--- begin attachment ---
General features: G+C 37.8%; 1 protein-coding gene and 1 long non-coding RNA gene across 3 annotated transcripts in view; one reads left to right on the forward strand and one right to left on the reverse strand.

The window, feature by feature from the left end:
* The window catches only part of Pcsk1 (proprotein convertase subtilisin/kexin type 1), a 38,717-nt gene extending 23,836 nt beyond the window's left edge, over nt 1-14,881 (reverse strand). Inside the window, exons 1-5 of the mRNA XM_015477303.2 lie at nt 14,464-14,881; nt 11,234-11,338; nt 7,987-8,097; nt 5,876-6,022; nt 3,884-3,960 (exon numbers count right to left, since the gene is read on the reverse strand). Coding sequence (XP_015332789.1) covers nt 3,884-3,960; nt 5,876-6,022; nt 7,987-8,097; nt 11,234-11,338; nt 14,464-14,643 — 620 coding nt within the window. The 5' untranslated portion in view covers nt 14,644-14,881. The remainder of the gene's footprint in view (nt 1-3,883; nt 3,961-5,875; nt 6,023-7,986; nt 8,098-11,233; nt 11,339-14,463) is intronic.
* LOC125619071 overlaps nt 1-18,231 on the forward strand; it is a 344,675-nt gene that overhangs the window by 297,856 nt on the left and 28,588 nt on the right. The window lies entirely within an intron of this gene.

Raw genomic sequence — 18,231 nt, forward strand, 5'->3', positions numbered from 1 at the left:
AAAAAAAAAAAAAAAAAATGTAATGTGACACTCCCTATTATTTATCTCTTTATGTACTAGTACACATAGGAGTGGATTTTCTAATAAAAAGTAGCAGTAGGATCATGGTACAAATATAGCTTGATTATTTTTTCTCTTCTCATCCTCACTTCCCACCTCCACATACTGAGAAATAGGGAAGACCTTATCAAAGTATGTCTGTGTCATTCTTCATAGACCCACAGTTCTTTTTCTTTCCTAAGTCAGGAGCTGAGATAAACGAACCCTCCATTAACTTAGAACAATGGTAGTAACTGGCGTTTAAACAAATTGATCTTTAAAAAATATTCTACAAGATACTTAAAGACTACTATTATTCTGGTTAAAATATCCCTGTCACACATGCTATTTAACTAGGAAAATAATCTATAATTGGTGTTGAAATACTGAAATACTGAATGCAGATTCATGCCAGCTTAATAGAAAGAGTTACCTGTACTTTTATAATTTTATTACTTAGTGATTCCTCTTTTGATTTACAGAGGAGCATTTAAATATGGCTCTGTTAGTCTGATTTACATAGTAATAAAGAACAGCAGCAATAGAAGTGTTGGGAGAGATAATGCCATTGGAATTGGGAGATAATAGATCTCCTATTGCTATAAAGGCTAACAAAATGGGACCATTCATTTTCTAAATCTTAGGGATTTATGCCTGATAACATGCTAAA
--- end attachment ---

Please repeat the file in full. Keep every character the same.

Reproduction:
General features: G+C 37.8%; 1 protein-coding gene and 1 long non-coding RNA gene across 3 annotated transcripts in view; one reads left to right on the forward strand and one right to left on the reverse strand.

The window, feature by feature from the left end:
* The window catches only part of Pcsk1 (proprotein convertase subtilisin/kexin type 1), a 38,717-nt gene extending 23,836 nt beyond the window's left edge, over nt 1-14,881 (reverse strand). Inside the window, exons 1-5 of the mRNA XM_015477303.2 lie at nt 14,464-14,881; nt 11,234-11,338; nt 7,987-8,097; nt 5,876-6,022; nt 3,884-3,960 (exon numbers count right to left, since the gene is read on the reverse strand). Coding sequence (XP_015332789.1) covers nt 3,884-3,960; nt 5,876-6,022; nt 7,987-8,097; nt 11,234-11,338; nt 14,464-14,643 — 620 coding nt within the window. The 5' untranslated portion in view covers nt 14,644-14,881. The remainder of the gene's footprint in view (nt 1-3,883; nt 3,961-5,875; nt 6,023-7,986; nt 8,098-11,233; nt 11,339-14,463) is intronic.
* LOC125619071 overlaps nt 1-18,231 on the forward strand; it is a 344,675-nt gene that overhangs the window by 297,856 nt on the left and 28,588 nt on the right. The window lies entirely within an intron of this gene.

Raw genomic sequence — 18,231 nt, forward strand, 5'->3', positions numbered from 1 at the left:
AAAAAAAAAAAAAAAAAATGTAATGTGACACTCCCTATTATTTATCTCTTTATGTACTAGTACACATAGGAGTGGATTTTCTAATAAAAAGTAGCAGTAGGATCATGGTACAAATATAGCTTGATTATTTTTTCTCTTCTCATCCTCACTTCCCACCTCCACATACTGAGAAATAGGGAAGACCTTATCAAAGTATGTCTGTGTCATTCTTCATAGACCCACAGTTCTTTTTCTTTCCTAAGTCAGGAGCTGAGATAAACGAACCCTCCATTAACTTAGAACAATGGTAGTAACTGGCGTTTAAACAAATTGATCTTTAAAAAATATTCTACAAGATACTTAAAGACTACTATTATTCTGGTTAAAATATCCCTGTCACACATGCTATTTAACTAGGAAAATAATCTATAATTGGTGTTGAAATACTGAAATACTGAATGCAGATTCATGCCAGCTTAATAGAAAGAGTTACCTGTACTTTTATAATTTTATTACTTAGTGATTCCTCTTTTGATTTACAGAGGAGCATTTAAATATGGCTCTGTTAGTCTGATTTACATAGTAATAAAGAACAGCAGCAATAGAAGTGTTGGGAGAGATAATGCCATTGGAATTGGGAGATAATAGATCTCCTATTGCTATAAAGGCTAACAAAATGGGACCATTCATTTTCTAAATCTTAGGGATTTATGCCTGATAACATGCTAAA